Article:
FROG INFECTIONS                                       CONTRACTED HEELS

  
This page is going to be a bit graphic!!! 
If you don't have a stomach for yuck, then please don't go any further.


  The day for me started just like any other, I am scheduled to go look at a lame horse.....
I'm rattling along down the highway on my usual hour and a half drive, I say rattling because inside a fully equiped van with Boots, Supplements, Measuring Scale, Pads, Scoopers for supplements and everything else I carry except the kithchen sink, "Which someday I may add because I could really use it " .
Anyhow, I'm rattling along thinking about the next customer and what I may find effecting it's level of soundness.
One of the foremost things in my mind is a deep frog infection. Many horses have them, Few owners realize it. Many horses have been looked at by a vet and been diagnosed with the big " N " .  This is a anatomical word that scares the He!! out of almost every horse owner. If you haven't guessed it the big " N " is   " NAVICULAR "
Well, I am one horse owner that is not afraid !!!  I do believe there are certain horses that truly do have the big   " N "  .
But in my opinion and from my real world working experience, Most do not .  Every horse I've seen to date that has been diagnosed as a navicular horse has had a very deep frog infection that has penetrated the frog corium, causing extreme pain and bleeding or the infection has come close to entering the Digital Cushion causing extreme heel pain and incorrect heel support and movement.
Over time this incorrect support and incorrect movement caused by pain can lead to  high heels, contracted heels, curved bars, long toes, low under-run heels, etc....
The pictures below will show very deep central sulcus infections, pinching heels, narrow bulbs, curved bars, and lots of rotten frog tissue.
I have tried to make these pictures the same size as the live hoof ( 4 1/4 inches ) to help you understand in real life size what is happening.
The head of my hoofpick is 11/4 inches long, Note how it is buried in the hoof !!!

Please remember my hoofpick is burried into this frog 1-1/4 inches.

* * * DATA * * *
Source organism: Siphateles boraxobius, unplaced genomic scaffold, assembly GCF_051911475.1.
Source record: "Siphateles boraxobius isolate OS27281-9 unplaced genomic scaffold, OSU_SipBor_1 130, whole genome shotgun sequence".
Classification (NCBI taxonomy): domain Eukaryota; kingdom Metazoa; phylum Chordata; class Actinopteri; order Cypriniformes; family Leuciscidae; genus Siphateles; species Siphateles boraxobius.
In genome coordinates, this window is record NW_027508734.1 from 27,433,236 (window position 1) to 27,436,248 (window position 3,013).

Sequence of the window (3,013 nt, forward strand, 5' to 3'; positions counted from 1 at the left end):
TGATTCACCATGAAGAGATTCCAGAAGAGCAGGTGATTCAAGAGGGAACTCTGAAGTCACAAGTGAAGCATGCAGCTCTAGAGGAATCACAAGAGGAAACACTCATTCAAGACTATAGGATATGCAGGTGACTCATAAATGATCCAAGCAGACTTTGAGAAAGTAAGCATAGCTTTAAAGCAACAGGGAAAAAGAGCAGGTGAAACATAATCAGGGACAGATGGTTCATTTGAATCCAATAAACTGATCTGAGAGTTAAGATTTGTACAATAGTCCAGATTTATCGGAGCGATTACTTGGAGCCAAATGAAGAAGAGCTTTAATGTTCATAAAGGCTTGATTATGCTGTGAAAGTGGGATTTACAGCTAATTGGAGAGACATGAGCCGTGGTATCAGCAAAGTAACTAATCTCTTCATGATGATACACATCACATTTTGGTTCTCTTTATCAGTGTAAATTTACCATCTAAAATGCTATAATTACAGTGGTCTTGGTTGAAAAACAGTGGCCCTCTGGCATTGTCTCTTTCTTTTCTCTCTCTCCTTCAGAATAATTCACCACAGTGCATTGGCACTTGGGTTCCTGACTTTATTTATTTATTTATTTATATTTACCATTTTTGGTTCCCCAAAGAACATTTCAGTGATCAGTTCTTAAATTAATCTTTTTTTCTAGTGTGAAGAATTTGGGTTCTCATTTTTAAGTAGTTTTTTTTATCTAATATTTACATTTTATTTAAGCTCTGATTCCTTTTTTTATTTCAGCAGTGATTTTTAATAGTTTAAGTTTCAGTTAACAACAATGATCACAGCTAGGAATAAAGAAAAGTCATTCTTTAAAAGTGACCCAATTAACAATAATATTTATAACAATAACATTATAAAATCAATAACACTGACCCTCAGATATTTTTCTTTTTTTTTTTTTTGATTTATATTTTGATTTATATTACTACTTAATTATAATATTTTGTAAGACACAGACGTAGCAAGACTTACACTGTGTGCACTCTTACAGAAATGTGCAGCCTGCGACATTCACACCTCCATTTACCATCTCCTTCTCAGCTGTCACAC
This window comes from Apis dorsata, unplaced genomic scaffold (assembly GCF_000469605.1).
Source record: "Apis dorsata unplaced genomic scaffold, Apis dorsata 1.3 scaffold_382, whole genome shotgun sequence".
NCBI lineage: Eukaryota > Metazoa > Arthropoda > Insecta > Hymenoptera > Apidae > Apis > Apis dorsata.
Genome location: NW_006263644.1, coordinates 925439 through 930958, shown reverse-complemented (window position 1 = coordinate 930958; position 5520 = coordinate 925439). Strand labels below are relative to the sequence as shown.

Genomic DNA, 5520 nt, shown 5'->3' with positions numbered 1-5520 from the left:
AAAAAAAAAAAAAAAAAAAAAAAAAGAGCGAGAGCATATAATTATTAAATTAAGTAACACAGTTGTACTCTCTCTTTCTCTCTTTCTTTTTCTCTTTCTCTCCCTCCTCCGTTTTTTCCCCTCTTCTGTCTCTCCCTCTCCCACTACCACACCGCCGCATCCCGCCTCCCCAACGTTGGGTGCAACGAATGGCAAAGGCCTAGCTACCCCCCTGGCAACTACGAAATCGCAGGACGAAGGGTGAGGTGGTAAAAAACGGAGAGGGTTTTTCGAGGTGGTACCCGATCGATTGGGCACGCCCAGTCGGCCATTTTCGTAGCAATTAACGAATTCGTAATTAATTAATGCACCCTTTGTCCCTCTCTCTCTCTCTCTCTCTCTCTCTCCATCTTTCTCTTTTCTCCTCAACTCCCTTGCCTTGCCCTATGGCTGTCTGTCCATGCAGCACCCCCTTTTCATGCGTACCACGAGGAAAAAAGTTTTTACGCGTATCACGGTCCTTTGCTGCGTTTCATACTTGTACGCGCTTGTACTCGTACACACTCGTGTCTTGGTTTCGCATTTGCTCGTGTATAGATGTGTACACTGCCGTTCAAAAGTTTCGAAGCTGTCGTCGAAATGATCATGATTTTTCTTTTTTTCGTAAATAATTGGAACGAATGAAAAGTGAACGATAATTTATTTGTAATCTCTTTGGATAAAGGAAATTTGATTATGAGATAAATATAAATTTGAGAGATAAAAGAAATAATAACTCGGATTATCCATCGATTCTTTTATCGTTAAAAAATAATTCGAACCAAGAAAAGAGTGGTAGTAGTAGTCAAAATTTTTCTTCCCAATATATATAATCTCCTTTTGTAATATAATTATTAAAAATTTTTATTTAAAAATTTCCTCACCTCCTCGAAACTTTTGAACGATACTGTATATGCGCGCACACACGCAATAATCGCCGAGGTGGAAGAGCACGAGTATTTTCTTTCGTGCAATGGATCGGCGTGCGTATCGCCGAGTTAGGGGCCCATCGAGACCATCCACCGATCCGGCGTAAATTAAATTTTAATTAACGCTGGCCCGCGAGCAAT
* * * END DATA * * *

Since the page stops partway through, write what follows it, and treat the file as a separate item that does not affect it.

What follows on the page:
If you dissect a dead hoof in this area you will plainly see that this type of infection penetrates the digital cushion.

The heels of this horse were contracted so tightly , it was difficult to even get my hoofpick between the bulbs.
The horse did not like this situation and the pain it caused.

This next set of pictures from here on is after healing has occurred.I started on this horse on
1-26-2007
The date is now
6-24-2007

The horse lived in Easyboot Epics with 1/2 inch pads and the frog was packed with SBS Medisole and cotton cloth twice daily.
A sponge with Medisole was also placed under the hoof inside the boot to prevent infection.

I have found it necessary to keep a foot like this one medicated at all times until the frog heals from the inside out.
As this occurs the central cleft will get shallower and the heels begin to decontract.
After about 6 weeks the owner called in a panic saying she could not get the cloth to remain in the central cleft and that the heel bulbs were spreading apart.
I said " GREAT " that's what we want.
The frog is HEALING !!!!
The horse was allowed turnout in a large paddock 24/7

After major healing had started to decontract the hoof, we removed the boots. Daily medication was still applied to aid in continued healing of the frog.

This horse still has contracted heel and a long toe with underrun heels. But, it will take time to remove all of the pathology.
He continues to heal daily and is comfortable without boots.
I have allowed sole thickness to build steadily.
This horse was a very sick individual, other than the frog infections.
He had chronic diarrhea for four months. During this time he lost a tremendous amount of muscle mass and was a walking skeleton.      The owner was trying very hard to get his body to respond to feeding directions given by Dr. Eleanor Kellon. The local vets were at total loss as to what to do.
He finally stabilized and was forming apples with the help of Ontario Dehy complete hay forage and probiotics.
Now he has been stable for a few months and is doing well on the Complete forage and pasture as well as hay.
He is gaining weight back and the owner is exercising him to rebuild muscle mass.

He grew very little hoofwall in the 5 month period that is documented here.
Maintenance trimming consisted of a mustang role to the hoof.

I finally had 3/8 inch of hoofwall excess length to trim off on his appointment  8-31-2007